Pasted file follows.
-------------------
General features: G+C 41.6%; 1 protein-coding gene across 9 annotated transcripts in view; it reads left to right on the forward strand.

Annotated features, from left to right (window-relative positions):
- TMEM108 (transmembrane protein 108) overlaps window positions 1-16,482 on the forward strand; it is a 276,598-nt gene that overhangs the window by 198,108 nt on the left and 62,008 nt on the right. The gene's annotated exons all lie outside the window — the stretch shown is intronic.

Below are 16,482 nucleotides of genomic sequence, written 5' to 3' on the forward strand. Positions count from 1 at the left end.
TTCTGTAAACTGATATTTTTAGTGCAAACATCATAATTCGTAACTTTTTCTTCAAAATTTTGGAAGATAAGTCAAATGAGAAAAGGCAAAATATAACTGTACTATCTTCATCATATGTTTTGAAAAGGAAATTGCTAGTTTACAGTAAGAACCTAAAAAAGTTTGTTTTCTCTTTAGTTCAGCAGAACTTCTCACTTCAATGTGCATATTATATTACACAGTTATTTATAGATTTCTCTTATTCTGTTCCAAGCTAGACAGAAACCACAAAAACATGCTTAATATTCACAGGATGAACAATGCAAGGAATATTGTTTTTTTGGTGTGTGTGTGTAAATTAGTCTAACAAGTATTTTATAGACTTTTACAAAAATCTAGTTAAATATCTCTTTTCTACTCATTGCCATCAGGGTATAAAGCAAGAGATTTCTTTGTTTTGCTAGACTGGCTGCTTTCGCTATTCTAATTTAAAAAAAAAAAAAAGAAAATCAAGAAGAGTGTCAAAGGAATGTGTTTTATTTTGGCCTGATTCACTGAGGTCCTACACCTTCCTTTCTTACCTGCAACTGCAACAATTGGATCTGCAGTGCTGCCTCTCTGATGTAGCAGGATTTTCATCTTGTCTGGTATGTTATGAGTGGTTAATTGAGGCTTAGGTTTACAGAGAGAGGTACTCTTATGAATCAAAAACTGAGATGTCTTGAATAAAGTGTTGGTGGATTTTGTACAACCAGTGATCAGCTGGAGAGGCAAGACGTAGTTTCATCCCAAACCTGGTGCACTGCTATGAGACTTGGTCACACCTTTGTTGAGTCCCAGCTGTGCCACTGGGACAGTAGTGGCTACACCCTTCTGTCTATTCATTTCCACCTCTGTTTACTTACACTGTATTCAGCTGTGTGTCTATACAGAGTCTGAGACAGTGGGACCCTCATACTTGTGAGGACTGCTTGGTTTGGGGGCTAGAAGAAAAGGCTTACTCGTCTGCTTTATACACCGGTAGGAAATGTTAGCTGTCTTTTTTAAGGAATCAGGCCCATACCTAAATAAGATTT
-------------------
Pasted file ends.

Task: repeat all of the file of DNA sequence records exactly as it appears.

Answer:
General features: G+C 41.6%; 1 protein-coding gene across 9 annotated transcripts in view; it reads left to right on the forward strand.

Annotated features, from left to right (window-relative positions):
- TMEM108 (transmembrane protein 108) overlaps window positions 1-16,482 on the forward strand; it is a 276,598-nt gene that overhangs the window by 198,108 nt on the left and 62,008 nt on the right. The gene's annotated exons all lie outside the window — the stretch shown is intronic.

Below are 16,482 nucleotides of genomic sequence, written 5' to 3' on the forward strand. Positions count from 1 at the left end.
TTCTGTAAACTGATATTTTTAGTGCAAACATCATAATTCGTAACTTTTTCTTCAAAATTTTGGAAGATAAGTCAAATGAGAAAAGGCAAAATATAACTGTACTATCTTCATCATATGTTTTGAAAAGGAAATTGCTAGTTTACAGTAAGAACCTAAAAAAGTTTGTTTTCTCTTTAGTTCAGCAGAACTTCTCACTTCAATGTGCATATTATATTACACAGTTATTTATAGATTTCTCTTATTCTGTTCCAAGCTAGACAGAAACCACAAAAACATGCTTAATATTCACAGGATGAACAATGCAAGGAATATTGTTTTTTTGGTGTGTGTGTGTAAATTAGTCTAACAAGTATTTTATAGACTTTTACAAAAATCTAGTTAAATATCTCTTTTCTACTCATTGCCATCAGGGTATAAAGCAAGAGATTTCTTTGTTTTGCTAGACTGGCTGCTTTCGCTATTCTAATTTAAAAAAAAAAAAAAGAAAATCAAGAAGAGTGTCAAAGGAATGTGTTTTATTTTGGCCTGATTCACTGAGGTCCTACACCTTCCTTTCTTACCTGCAACTGCAACAATTGGATCTGCAGTGCTGCCTCTCTGATGTAGCAGGATTTTCATCTTGTCTGGTATGTTATGAGTGGTTAATTGAGGCTTAGGTTTACAGAGAGAGGTACTCTTATGAATCAAAAACTGAGATGTCTTGAATAAAGTGTTGGTGGATTTTGTACAACCAGTGATCAGCTGGAGAGGCAAGACGTAGTTTCATCCCAAACCTGGTGCACTGCTATGAGACTTGGTCACACCTTTGTTGAGTCCCAGCTGTGCCACTGGGACAGTAGTGGCTACACCCTTCTGTCTATTCATTTCCACCTCTGTTTACTTACACTGTATTCAGCTGTGTGTCTATACAGAGTCTGAGACAGTGGGACCCTCATACTTGTGAGGACTGCTTGGTTTGGGGGCTAGAAGAAAAGGCTTACTCGTCTGCTTTATACACCGGTAGGAAATGTTAGCTGTCTTTTTTAAGGAATCAGGCCCATACCTAAATAAGATTT